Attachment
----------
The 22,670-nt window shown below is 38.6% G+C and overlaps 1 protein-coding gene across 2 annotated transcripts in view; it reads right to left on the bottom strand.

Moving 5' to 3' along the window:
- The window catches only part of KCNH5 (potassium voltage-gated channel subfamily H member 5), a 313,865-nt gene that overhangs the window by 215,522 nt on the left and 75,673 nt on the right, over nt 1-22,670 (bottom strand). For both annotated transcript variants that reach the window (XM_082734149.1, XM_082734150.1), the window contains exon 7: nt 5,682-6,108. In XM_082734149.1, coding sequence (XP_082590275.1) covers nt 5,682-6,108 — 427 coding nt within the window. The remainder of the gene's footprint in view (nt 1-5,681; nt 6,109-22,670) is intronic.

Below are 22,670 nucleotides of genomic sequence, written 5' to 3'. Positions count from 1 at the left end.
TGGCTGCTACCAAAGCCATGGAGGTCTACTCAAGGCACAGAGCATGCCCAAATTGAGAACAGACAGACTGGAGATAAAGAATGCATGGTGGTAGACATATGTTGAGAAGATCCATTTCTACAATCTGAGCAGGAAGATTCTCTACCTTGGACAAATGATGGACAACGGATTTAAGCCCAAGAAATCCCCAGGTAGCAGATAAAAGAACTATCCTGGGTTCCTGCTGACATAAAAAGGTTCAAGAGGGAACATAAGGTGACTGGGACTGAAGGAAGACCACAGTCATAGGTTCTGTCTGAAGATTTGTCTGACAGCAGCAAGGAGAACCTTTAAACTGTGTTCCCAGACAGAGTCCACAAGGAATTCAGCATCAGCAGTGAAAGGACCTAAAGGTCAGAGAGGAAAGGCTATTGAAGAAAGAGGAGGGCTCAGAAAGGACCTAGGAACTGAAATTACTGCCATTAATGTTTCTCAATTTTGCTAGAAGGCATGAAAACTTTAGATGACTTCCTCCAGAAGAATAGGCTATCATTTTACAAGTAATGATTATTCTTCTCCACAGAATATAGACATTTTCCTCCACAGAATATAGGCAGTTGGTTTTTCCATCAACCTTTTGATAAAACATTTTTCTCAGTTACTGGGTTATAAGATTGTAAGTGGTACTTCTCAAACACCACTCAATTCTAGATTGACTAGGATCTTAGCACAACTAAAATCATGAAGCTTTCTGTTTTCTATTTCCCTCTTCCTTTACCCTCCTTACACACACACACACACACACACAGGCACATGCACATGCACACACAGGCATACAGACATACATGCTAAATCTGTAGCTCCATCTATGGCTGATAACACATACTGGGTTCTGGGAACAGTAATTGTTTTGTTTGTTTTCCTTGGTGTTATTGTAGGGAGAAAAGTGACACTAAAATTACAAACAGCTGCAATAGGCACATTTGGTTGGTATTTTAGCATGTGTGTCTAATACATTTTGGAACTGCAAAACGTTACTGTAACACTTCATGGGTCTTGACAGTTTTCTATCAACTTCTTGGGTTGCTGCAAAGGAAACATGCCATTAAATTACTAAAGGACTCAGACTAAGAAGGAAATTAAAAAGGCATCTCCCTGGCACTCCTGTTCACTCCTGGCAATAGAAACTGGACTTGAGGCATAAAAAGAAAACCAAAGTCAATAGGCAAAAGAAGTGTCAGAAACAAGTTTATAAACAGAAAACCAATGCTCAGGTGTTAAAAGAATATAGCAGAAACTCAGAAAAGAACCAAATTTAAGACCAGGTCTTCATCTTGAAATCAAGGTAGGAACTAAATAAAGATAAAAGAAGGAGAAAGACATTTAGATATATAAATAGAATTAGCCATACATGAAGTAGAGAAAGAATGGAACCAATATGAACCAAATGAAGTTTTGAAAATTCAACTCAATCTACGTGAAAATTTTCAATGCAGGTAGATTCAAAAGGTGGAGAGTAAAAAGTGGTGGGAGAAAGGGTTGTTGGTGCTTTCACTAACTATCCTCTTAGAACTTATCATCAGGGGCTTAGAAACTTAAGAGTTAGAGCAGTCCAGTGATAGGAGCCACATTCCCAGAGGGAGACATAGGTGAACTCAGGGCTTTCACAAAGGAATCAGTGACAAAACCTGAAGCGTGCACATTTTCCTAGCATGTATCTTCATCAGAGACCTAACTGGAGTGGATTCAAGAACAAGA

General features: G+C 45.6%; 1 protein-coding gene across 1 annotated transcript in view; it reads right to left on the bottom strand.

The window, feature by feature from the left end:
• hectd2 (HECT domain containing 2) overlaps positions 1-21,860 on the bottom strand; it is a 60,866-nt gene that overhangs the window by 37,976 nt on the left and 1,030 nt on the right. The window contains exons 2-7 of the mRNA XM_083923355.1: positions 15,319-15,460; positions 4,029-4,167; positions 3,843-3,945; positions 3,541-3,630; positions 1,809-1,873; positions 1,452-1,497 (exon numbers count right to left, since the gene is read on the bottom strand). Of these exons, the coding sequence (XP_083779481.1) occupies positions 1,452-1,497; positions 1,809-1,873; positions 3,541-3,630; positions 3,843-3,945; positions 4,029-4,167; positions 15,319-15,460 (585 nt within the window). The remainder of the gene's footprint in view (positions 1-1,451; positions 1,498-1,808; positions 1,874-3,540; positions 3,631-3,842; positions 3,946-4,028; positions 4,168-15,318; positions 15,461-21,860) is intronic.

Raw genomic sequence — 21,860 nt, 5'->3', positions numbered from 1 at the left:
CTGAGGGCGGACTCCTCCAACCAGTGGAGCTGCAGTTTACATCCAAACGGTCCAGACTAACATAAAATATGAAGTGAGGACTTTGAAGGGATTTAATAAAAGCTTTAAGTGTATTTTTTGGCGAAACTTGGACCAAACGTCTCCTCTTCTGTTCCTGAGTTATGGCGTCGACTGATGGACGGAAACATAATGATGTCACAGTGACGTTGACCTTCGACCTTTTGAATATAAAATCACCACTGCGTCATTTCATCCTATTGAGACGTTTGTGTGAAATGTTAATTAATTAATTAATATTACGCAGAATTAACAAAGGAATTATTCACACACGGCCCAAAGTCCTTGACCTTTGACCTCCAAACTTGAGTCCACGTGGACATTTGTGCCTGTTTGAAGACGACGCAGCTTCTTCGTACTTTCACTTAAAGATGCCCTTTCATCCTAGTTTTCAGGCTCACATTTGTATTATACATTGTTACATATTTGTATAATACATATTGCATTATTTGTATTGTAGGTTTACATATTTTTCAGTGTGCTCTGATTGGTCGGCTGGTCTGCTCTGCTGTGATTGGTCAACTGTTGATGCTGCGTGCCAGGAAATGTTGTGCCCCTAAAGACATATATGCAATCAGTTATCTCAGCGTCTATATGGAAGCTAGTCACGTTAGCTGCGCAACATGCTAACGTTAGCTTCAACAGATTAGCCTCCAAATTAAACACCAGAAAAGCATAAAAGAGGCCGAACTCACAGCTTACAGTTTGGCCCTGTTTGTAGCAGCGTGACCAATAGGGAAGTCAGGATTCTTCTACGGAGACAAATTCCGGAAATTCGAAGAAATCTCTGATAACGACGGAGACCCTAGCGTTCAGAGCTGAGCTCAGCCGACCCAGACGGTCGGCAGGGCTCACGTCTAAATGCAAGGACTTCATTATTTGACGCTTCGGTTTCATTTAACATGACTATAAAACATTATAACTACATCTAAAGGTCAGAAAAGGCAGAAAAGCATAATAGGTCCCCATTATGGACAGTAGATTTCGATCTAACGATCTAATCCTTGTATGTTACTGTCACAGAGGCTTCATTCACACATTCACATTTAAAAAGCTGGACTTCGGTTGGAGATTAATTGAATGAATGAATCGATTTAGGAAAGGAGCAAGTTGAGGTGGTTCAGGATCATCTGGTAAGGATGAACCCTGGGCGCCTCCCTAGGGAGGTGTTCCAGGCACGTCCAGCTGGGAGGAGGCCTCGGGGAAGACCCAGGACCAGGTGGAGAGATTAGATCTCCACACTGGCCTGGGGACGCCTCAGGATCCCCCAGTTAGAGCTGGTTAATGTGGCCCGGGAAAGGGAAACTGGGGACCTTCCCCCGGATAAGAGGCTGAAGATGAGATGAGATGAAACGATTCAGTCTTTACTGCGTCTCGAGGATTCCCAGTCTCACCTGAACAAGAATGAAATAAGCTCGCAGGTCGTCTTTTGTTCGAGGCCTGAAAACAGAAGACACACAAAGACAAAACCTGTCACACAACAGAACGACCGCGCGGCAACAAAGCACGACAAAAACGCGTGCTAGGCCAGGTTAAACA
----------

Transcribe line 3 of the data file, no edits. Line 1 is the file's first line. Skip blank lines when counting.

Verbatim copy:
- The window catches only part of KCNH5 (potassium voltage-gated channel subfamily H member 5), a 313,865-nt gene that overhangs the window by 215,522 nt on the left and 75,673 nt on the right, over nt 1-22,670 (bottom strand). For both annotated transcript variants that reach the window (XM_082734149.1, XM_082734150.1), the window contains exon 7: nt 5,682-6,108. In XM_082734149.1, coding sequence (XP_082590275.1) covers nt 5,682-6,108 — 427 coding nt within the window. The remainder of the gene's footprint in view (nt 1-5,681; nt 6,109-22,670) is intronic.